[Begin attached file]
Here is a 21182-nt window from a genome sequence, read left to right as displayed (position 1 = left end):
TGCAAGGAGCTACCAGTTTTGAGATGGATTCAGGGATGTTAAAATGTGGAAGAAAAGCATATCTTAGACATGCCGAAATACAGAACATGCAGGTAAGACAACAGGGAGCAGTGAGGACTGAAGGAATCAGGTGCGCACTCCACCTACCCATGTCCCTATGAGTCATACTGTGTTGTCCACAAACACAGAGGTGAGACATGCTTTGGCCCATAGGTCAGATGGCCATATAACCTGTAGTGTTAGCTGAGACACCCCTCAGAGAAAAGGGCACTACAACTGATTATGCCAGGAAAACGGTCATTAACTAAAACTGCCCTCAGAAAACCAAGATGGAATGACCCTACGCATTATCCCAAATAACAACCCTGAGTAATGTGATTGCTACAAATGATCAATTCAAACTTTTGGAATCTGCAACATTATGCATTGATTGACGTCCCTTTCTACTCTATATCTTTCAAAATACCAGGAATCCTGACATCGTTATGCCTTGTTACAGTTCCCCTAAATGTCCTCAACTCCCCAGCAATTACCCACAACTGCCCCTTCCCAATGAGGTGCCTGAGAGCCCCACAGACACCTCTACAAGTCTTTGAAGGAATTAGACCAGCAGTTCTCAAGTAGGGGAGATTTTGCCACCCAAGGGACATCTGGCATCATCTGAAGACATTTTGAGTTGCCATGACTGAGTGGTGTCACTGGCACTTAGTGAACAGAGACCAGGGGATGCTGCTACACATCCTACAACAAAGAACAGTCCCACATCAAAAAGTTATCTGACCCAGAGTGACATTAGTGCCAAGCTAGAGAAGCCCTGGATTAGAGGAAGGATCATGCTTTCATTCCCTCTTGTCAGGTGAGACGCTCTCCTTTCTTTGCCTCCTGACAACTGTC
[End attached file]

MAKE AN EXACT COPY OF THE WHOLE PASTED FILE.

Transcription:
Here is a 21182-nt window from a genome sequence, read left to right as displayed (position 1 = left end):
TGCAAGGAGCTACCAGTTTTGAGATGGATTCAGGGATGTTAAAATGTGGAAGAAAAGCATATCTTAGACATGCCGAAATACAGAACATGCAGGTAAGACAACAGGGAGCAGTGAGGACTGAAGGAATCAGGTGCGCACTCCACCTACCCATGTCCCTATGAGTCATACTGTGTTGTCCACAAACACAGAGGTGAGACATGCTTTGGCCCATAGGTCAGATGGCCATATAACCTGTAGTGTTAGCTGAGACACCCCTCAGAGAAAAGGGCACTACAACTGATTATGCCAGGAAAACGGTCATTAACTAAAACTGCCCTCAGAAAACCAAGATGGAATGACCCTACGCATTATCCCAAATAACAACCCTGAGTAATGTGATTGCTACAAATGATCAATTCAAACTTTTGGAATCTGCAACATTATGCATTGATTGACGTCCCTTTCTACTCTATATCTTTCAAAATACCAGGAATCCTGACATCGTTATGCCTTGTTACAGTTCCCCTAAATGTCCTCAACTCCCCAGCAATTACCCACAACTGCCCCTTCCCAATGAGGTGCCTGAGAGCCCCACAGACACCTCTACAAGTCTTTGAAGGAATTAGACCAGCAGTTCTCAAGTAGGGGAGATTTTGCCACCCAAGGGACATCTGGCATCATCTGAAGACATTTTGAGTTGCCATGACTGAGTGGTGTCACTGGCACTTAGTGAACAGAGACCAGGGGATGCTGCTACACATCCTACAACAAAGAACAGTCCCACATCAAAAAGTTATCTGACCCAGAGTGACATTAGTGCCAAGCTAGAGAAGCCCTGGATTAGAGGAAGGATCATGCTTTCATTCCCTCTTGTCAGGTGAGACGCTCTCCTTTCTTTGCCTCCTGACAACTGTC